How much of these five ‘superfoods’ would you REALLY need to eat to reap the benefits? Scientists warn the amount needed could actually be DANGEROUS
- Many foods contain ‘bioactive compounds’ – chemicals that could be good
- These are being studied in the prevention of cancer and other conditions
- But the idea of food as medicine, although attractive, is easily oversold
Food gives us the nutrients we need to survive, and we know a balanced diet contributes to good health.
Beyond this, many people seek out different foods as ‘medicines’, hoping eating certain things might prevent or treat particular conditions.
It’s true many foods contain ‘bioactive compounds’ – chemicals that act in the body in ways that might promote good health. These are being studied in the prevention of cancer, heart disease and other conditions.
But the idea of food as medicine, although attractive, is easily oversold in the headlines, two researchers wrote in a piece for The Conversation.
Stories tend to be based on studies done in the lab, testing concentrated extracts from foods. The effect seen in real people eating the actual food is going to be different to the effects in a petri dish.
If you do the maths, you’ll find you actually need to eat enormous amounts of particular foods to get an active dose of the desired element. In some cases, this might endanger your health, rather than protecting it.
These four foods, and one drink, show the common healing claims around the foods we eat don’t always stack up.
Cinnamon, which contains a compound called cinnamaldehyde, is claimed to aid weight loss and regulate appetite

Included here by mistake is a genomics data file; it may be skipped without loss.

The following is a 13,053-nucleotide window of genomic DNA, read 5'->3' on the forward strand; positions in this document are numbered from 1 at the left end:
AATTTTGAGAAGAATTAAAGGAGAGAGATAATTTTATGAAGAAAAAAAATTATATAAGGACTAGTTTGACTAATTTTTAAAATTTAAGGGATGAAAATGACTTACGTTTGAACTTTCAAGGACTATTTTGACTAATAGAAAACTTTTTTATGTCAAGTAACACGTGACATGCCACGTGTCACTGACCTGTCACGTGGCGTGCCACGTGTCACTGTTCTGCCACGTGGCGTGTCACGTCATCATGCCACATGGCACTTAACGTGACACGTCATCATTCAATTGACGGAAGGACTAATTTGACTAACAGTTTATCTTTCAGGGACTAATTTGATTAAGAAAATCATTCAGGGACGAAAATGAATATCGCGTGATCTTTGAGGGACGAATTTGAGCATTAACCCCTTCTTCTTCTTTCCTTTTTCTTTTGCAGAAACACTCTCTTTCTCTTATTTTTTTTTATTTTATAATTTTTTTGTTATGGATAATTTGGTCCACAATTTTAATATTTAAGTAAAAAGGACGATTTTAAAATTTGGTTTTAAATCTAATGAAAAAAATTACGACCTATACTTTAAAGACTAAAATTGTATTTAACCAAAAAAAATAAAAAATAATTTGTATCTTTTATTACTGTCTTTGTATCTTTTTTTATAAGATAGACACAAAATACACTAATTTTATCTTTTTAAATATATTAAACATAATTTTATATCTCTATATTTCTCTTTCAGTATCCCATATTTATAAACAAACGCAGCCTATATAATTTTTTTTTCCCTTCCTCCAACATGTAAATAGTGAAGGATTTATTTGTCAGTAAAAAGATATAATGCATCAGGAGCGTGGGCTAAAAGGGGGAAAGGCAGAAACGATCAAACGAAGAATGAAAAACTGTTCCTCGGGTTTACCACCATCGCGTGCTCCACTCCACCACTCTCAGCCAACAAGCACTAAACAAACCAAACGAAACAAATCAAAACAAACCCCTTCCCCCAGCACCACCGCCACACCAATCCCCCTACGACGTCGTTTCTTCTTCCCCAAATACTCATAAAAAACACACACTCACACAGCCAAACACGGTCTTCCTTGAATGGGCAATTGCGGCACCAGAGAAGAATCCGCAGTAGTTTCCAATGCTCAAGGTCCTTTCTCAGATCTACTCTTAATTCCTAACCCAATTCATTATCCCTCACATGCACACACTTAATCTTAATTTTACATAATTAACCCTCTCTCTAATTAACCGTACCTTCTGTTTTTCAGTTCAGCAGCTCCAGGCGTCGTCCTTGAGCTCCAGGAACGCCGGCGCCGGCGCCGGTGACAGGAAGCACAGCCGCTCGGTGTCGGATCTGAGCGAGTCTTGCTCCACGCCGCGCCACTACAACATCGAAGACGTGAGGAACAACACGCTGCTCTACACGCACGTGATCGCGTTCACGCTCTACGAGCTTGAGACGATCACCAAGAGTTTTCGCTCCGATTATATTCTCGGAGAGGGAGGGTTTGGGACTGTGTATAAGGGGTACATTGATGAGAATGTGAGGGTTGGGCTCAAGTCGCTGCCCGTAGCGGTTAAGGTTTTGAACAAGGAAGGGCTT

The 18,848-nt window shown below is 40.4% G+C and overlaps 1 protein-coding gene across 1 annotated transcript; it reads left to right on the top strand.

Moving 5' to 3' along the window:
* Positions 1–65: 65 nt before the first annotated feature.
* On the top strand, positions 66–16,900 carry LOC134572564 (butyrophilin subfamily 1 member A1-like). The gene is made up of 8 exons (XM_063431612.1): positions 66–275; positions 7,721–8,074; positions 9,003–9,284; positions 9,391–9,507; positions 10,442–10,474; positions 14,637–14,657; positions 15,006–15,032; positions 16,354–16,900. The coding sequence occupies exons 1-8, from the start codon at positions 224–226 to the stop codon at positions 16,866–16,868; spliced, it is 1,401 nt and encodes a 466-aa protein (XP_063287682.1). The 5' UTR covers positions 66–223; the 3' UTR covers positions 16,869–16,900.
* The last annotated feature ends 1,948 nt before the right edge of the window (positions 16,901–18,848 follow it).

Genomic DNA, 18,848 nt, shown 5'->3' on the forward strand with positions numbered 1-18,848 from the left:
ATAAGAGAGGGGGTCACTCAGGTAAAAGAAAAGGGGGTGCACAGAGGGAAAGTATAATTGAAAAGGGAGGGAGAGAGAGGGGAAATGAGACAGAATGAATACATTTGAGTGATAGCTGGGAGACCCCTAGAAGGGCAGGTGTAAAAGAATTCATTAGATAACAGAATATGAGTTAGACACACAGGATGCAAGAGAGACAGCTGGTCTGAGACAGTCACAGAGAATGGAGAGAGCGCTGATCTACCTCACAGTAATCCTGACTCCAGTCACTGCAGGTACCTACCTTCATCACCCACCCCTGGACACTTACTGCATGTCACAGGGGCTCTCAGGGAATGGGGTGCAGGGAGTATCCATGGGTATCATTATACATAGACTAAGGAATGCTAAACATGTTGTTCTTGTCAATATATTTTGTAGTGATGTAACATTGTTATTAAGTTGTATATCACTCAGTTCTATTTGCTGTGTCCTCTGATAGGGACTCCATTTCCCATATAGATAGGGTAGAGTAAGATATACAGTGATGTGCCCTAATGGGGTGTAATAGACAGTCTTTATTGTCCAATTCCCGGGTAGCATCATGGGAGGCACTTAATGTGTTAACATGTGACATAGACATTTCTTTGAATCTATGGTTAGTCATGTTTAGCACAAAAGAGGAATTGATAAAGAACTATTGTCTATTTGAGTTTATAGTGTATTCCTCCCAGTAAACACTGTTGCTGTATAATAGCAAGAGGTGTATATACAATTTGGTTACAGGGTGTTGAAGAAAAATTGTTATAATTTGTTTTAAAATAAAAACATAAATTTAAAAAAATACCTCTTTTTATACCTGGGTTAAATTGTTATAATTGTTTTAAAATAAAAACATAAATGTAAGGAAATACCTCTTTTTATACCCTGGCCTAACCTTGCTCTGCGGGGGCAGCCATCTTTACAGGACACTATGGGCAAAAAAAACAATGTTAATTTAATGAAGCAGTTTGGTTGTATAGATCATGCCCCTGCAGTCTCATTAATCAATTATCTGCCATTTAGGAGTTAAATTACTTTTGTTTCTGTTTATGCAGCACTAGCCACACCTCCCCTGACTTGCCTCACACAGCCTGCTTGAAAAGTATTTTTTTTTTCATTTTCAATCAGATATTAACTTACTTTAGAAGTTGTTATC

Cinnamon, which contains a compound called cinnamaldehyde, is claimed to aid weight loss and regulate appetite.
There is evidence cinnamaldehyde can reduce cholesterol in people with diabetes. But this is based on studies of the chemical in large doses – not eating the spice itself.
These studies give people between one and six grams of cinnamaldehyde per day.
Cinnamon is about eight per cent cinnamaldehyde by weight – so you’d have to eat at least 13 grams of cinnamon, or about half a supermarket jar, per day. Much more than you’d add to your morning porridge.
The headlines on the health benefits of red wine are usually because of a chemical in grape skins called resveratrol
The headlines on the health benefits of red wine are usually because of a chemical in grape skins called resveratrol. Resveratrol is a polyphenol, a family of chemicals with antioxidant properties.
It’s been claimed resveratrol protects our cells from damage and reduces the risk of a range of conditions such as cancer, type 2 diabetes, Alzheimer’s disease, and heart disease.
There is some limited evidence that resveratrol has benefits in animal models, although studies done in humans have not shown a similar effect.
It varies by wine, but red wine contains about three micrograms (about three millionths of a gram) of resveratrol per bottle.
The studies that have shown a benefit from resveratrol use at least 0.1 grams per day (that’s 100,000 micrograms).
To get that much resveratrol, you’d have to drink roughly 200 bottles of wine a day. We can probably all agree that’s not very healthy.
Blueberries also contain compounds called anthocyanins, which may improve some markers of heart disease
Blueberries, like red wine, are a source of resveratrol, but at a few micrograms per berry you’d have to eat more than 10,000 berries a day to get the active dose.
Blueberries also contain compounds called anthocyanins, which may improve some markers of heart disease.
But to get an active dose there you’re looking at 150-300 blueberries per day. More reasonable, but still quite a lot of fruit – and expensive.